Heathrow asks airlines to cancel 10% of flights today as airport faces baggage backlog | Economic news
Heathrow has asked airlines to cancel 10% of their flights today as the airport faces a baggage backlog.
Problems with the baggage system have left hundreds of travelers wait about three hours on weekends to collect their luggage, without any explanation from the staff.
It’s unclear how many airlines will comply with the request, but thousands of passengers are expected to be affected.
Airlines that canceled flights today include Virgin Atlantic, Flybe, Air France, Air Canada, TAP Portugal, Loganair, British Airways, Delta Air Lines, Brussels Airlines, Scandinavian Airlines, Aer Lingus, ITA Airlines, Eurowings, Lufthansa , KLM and Bulgaria Air .
A Heathrow spokesperson said: “We apologize unreservedly for the disruption passengers have experienced over the weekend.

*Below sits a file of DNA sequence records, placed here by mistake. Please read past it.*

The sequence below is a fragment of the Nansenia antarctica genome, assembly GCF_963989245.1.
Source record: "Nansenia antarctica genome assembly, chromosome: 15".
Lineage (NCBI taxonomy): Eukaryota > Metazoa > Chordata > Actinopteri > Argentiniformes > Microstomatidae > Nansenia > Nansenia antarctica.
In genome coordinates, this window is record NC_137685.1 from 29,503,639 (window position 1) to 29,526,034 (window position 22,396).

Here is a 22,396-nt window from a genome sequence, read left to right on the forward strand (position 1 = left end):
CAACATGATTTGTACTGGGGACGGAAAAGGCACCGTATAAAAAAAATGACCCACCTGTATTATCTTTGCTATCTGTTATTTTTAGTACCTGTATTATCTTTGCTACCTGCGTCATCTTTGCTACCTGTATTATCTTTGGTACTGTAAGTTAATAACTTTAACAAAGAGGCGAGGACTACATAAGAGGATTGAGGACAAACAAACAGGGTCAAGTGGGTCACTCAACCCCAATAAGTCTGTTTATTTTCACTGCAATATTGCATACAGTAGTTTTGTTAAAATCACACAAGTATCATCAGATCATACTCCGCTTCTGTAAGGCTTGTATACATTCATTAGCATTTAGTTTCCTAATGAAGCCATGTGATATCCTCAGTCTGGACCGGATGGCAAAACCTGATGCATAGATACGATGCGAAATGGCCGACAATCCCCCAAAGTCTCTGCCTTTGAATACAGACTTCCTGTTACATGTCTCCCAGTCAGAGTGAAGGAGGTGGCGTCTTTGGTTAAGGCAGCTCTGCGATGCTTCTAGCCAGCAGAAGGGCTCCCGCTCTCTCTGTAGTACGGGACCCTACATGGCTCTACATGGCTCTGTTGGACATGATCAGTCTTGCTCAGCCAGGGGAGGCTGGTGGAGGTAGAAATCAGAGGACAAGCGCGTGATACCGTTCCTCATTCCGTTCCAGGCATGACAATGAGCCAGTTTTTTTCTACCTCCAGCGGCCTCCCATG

“Technical issues affecting baggage systems have led us to take the decision to ask airlines operating in Terminals 2 and 3 to consolidate their schedules on Monday June 20.
“This will allow us to minimize the ongoing impact and we ask all passengers to check with their airlines for the latest information.”
Heathrow, like airports and airlines across the country, is struggling with staff shortages during the busiest season of the year, which has led to the cancellation of hundreds of flights in recent weeks.
Friday, a ‘a huge baggage carousel’ has been spotted outside a Heathrow terminalas staff struggled with a “persistent problem with the baggage system”.
Travelers told Sky News there were huge queues at border control on landing and large crowds when claiming baggage over the weekend.
Some passengers had been forced to travel without their personal belongings.
Meanwhile, easyJet has announced plans to cut more flights over the busy summer period as he apologized to customers for not ‘providing the service they expect from us’.
A number of flights to and from Gatwick will be canceled in response to the airport’s announcement last week that it would introduce flight caps in July and August to help it cope with a shortage of personal.
The airline blamed staff shortages at ground handling and airports, as well as air traffic control delays for increased turnaround times, delayed flights and cancellations.